Everyone knows a picture is worth a thousand words. Sam McGregor wants one worth 150 years.
On May 6-7, a new festival comes to Lake Wylie. Called “Let the Land Say...Amen” the festival celebrates the histories of the Allison Creek and Clay Hill communities. There will be guided tours, music, historical interpretations, games and discussions.
There will be photographs.
York County high school students have until April 1 to submit black and white or color photographs of the 20 acres surrounding Allison Creek Presbyterian Church. Winners will be announced and prizes given at the May event. The contest is part of an ongoing, growing awareness of the historical significance of the property.
“What we have here is one of, if not the greatest story, of African-American liberation that’s never been told,” said McGregor, pastor at the church.
Allison Creek was built in 1854. The church cemetery includes Confederate soldiers and other white church members from as far back. A separate Clay Hill cemetery sits nearby in a wooded area. Former slaves and freed blacks are buried there from as far back as 1859.
“Clay Hill was what this area was originally called, prior to Allison Creek,” McGregor said.
In recent years Allison Creek has worked to clean up the area they call Common Ground, which includes both cemeteries. There are trails, a small chapel, stops along the way for prayer and meditation. For remembering folks like Rev. Elias Hill.
Hill, who had polio or some similar condition along with dwarfism, was a 40-acre landowner and advocate for equal rights in the Clay Hill community following the Civil War. The upcoming festival takes place on the 146th anniversary of an attack by the Ku Klux Klan on former slaves and freed blacks in the area, including Hill.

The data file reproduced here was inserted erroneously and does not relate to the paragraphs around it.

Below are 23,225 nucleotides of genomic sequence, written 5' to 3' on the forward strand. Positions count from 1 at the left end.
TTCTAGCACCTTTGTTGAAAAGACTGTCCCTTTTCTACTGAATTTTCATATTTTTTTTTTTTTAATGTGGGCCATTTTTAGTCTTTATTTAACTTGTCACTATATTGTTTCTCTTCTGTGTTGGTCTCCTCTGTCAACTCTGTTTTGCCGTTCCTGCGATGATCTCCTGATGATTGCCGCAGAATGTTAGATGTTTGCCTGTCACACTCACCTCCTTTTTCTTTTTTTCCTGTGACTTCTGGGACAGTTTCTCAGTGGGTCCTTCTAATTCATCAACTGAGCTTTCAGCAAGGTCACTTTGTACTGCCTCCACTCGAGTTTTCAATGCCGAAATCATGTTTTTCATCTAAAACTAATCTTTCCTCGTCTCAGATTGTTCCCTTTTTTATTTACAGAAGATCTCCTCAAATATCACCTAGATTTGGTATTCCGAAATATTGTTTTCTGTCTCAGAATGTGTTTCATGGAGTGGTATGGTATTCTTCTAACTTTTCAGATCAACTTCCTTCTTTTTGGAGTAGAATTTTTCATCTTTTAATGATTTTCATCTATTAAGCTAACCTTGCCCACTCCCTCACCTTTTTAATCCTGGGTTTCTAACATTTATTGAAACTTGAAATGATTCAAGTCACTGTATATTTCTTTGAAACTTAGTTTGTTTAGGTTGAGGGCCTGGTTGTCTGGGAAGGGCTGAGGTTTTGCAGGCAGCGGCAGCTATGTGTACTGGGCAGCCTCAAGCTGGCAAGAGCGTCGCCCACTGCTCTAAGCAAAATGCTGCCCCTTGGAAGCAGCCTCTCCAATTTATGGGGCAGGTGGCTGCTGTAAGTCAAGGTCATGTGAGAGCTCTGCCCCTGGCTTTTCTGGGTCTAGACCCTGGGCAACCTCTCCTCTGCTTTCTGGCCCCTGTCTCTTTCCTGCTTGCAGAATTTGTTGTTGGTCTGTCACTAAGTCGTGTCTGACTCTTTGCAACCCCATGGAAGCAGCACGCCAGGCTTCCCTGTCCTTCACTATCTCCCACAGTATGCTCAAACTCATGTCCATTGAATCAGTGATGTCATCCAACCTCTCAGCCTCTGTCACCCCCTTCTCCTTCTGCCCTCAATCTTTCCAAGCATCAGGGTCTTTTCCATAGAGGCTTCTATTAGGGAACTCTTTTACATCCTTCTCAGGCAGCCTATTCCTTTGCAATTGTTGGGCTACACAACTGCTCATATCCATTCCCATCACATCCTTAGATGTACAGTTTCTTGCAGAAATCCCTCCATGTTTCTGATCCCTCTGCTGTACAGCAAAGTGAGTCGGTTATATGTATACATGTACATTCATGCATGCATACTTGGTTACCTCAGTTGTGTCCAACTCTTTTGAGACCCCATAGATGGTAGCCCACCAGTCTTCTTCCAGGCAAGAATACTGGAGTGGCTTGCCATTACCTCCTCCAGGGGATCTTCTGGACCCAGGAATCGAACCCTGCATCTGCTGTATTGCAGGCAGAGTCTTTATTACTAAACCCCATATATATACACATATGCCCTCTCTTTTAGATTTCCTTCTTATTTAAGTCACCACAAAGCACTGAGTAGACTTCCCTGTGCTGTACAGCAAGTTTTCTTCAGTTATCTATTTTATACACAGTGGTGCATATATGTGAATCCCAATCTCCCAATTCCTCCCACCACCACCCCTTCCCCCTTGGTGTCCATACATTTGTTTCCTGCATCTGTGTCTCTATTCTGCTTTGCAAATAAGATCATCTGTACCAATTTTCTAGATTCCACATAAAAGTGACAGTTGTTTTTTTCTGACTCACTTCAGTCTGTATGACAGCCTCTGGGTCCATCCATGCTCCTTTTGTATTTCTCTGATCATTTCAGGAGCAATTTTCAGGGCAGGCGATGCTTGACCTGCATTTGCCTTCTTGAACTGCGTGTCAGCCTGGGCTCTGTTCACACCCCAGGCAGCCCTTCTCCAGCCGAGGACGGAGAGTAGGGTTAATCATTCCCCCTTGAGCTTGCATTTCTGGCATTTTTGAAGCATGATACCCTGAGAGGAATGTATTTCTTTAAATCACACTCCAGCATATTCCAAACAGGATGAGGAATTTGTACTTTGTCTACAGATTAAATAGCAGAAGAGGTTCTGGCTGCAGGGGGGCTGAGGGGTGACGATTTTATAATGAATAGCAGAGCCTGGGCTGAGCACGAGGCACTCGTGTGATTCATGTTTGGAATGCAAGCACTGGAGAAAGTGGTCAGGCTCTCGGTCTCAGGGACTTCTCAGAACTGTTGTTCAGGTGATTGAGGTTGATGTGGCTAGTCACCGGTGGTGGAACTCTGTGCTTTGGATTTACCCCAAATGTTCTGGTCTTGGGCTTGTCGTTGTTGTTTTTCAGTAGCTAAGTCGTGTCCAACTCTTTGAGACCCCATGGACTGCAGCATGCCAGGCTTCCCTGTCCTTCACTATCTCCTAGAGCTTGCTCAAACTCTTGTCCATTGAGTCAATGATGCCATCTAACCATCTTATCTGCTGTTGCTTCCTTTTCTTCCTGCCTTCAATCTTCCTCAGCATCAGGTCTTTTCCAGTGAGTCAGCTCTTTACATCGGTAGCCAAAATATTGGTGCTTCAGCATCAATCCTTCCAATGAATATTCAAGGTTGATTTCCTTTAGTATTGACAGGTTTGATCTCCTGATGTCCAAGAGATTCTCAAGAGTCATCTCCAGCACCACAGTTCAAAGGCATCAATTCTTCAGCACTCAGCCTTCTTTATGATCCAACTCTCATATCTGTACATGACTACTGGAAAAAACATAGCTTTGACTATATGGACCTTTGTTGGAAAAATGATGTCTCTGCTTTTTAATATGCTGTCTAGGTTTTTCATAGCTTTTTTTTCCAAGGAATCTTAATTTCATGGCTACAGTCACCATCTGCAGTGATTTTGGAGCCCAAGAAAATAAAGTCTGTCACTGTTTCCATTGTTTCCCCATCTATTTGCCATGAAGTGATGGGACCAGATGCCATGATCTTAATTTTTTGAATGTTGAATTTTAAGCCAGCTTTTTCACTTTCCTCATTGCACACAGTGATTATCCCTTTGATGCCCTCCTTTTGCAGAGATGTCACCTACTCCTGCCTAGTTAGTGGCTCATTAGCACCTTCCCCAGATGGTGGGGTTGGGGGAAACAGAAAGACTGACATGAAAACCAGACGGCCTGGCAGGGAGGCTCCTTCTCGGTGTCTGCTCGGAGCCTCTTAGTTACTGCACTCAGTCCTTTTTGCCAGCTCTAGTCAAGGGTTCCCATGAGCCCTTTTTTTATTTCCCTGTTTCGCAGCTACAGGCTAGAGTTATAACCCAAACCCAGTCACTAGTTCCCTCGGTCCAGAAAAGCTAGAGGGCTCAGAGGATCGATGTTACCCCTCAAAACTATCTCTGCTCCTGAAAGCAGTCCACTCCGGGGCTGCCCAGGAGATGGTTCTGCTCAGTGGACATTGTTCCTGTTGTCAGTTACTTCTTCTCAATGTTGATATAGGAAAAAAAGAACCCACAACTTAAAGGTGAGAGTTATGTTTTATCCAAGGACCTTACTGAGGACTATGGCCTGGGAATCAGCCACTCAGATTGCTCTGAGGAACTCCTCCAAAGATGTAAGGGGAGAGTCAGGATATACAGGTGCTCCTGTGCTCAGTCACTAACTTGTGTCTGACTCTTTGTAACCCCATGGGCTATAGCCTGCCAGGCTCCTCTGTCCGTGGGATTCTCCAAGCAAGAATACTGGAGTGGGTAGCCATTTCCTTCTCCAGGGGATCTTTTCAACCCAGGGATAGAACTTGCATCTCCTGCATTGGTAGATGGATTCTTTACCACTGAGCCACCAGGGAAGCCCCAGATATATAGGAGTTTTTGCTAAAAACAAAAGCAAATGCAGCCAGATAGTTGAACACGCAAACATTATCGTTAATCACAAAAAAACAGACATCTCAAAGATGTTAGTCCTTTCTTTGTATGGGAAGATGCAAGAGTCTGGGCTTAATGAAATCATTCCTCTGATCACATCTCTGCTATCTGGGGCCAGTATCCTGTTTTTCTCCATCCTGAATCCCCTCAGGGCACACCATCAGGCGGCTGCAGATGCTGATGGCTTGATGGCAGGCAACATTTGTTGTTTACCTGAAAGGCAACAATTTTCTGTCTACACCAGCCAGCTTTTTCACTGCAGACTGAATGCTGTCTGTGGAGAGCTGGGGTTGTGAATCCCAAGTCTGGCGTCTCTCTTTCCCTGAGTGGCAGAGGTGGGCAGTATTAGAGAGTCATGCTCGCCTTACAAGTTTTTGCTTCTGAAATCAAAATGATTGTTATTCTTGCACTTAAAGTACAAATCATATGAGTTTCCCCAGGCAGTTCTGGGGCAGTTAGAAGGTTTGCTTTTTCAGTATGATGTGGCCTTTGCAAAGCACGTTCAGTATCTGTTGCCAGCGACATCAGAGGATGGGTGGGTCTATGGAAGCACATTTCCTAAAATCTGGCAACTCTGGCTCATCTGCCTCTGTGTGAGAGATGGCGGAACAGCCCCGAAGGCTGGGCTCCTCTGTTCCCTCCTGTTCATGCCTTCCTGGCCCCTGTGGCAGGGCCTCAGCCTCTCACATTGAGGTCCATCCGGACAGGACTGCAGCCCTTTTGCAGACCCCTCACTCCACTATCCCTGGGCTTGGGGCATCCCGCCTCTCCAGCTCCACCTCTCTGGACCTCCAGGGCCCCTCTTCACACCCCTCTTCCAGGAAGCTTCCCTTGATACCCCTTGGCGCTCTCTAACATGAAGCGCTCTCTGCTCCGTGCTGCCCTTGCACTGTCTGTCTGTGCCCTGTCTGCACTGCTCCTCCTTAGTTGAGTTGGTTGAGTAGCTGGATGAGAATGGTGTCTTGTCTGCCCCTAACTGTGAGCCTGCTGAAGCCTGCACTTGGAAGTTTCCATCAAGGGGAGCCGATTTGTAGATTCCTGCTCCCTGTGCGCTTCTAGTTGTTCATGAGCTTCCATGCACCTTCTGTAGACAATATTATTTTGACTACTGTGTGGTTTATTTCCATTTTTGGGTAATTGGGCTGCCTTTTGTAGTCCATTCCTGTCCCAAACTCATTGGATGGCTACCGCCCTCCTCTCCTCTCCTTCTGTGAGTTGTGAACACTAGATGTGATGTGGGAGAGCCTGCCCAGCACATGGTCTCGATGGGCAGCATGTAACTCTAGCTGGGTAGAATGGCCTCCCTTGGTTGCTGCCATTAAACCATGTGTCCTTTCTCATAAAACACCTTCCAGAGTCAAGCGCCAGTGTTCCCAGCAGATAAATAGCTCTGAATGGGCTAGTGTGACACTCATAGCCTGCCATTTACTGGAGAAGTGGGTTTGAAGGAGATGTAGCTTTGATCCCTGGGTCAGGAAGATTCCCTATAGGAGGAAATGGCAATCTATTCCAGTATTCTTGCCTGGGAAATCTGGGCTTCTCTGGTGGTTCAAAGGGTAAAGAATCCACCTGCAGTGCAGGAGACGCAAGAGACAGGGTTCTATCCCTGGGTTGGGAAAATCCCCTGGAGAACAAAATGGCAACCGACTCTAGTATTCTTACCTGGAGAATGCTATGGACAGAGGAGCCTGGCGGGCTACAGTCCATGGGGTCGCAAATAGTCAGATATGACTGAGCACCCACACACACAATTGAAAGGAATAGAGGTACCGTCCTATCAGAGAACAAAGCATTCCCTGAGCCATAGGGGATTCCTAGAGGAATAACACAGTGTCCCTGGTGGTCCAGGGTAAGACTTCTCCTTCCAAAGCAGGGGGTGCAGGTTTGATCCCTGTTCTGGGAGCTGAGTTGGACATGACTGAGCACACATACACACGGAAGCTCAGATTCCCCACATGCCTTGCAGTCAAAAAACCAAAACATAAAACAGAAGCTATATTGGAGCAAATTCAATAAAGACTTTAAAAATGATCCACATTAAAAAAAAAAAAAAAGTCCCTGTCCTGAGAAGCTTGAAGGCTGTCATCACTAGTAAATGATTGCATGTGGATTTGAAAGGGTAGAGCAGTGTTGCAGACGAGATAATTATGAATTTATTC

"They terrorized Elias Hill and other African-Americans in this area,” McGregor said. “Because of the rise of the KKK in this area, President Ulysses Grant declared marshal law.”
The festival doesn’t celebrate the attacks, but instead the aftermath. Hill and others testified against the Klan after federal troops took over a hotel in York. McGregor said his group studying the historical events isn’t aware of similar ones, where Klan members were successfully prosecuted on the testimony of area blacks.
Part of the upcoming festival is a new historical marker. It will be the first in York County to mention the reconstruction era events. It will be the first in the state to mention the KKK.
Hill later would lead 167 people who left for Liberia, early settlers of a colonization movement there. Liberian ties still run deep at Allison Creek. In recent years the church hosted visitors matching names on gravestones here with known families there. The church is taking a mission trip to Liberia in March.
“What we’re doing for this festival is to be retelling that story, and retelling the stories that have been lost and ignored,” McGregor said.
Part of that story involves pictures. Alicia Wrenn, who takes pictures for the church, will accept entries to be judged by a professional photographer and Winthrop University fine arts teacher.
“It’s open to any high school students who want to take advantage of the contest, and that includes homeschool, private school,” Wrenn said. “We have only one requirement – that it can’t be of anything inside.”
Photographs will be exhibited at the church during the festival and a bluegrass event around the same time, but the contest isn’t looking for interior shots. There are plenty of opportunities along the trails, along the Common Ground where so much history happened.
“Those are something that I find very interesting,” Wrenn said. “There's that type of thing. There’s the prayer stations. Outside is what we’re focusing on, just the feel of the area.”
For more information on the contest, including how to enter, or for the festival itself, visit letthelandsay.com.